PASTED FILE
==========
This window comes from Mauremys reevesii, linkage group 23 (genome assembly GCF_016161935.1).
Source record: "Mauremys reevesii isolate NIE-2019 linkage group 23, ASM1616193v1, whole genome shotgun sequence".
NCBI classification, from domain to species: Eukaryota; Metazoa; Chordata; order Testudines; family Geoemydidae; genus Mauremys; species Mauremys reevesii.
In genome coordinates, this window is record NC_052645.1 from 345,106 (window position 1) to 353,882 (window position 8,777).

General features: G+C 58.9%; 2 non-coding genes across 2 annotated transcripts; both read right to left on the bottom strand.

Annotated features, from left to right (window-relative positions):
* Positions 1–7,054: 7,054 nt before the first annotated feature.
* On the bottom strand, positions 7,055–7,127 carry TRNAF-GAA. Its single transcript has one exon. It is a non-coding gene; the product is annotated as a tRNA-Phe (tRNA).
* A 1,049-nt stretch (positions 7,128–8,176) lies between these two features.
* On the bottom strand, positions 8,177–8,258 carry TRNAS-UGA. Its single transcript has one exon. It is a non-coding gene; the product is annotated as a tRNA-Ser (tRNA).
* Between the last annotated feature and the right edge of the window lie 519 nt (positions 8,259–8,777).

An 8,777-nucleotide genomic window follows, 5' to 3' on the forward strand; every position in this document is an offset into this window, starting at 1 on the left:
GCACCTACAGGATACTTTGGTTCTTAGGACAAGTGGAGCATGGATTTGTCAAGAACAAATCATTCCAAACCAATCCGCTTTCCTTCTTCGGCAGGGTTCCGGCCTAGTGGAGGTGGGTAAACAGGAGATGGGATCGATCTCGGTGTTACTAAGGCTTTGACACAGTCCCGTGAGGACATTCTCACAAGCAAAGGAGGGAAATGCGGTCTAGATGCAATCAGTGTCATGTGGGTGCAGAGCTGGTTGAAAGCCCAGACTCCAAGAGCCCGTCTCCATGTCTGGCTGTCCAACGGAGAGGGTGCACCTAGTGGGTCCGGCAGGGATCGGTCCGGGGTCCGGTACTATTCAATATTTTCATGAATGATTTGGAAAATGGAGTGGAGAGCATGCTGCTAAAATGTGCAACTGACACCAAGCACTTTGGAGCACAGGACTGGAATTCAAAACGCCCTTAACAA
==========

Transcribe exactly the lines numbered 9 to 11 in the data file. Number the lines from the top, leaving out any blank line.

* A 1,049-nt stretch (positions 7,128–8,176) lies between these two features.
* On the bottom strand, positions 8,177–8,258 carry TRNAS-UGA. Its single transcript has one exon. It is a non-coding gene; the product is annotated as a tRNA-Ser (tRNA).
* Between the last annotated feature and the right edge of the window lie 519 nt (positions 8,259–8,777).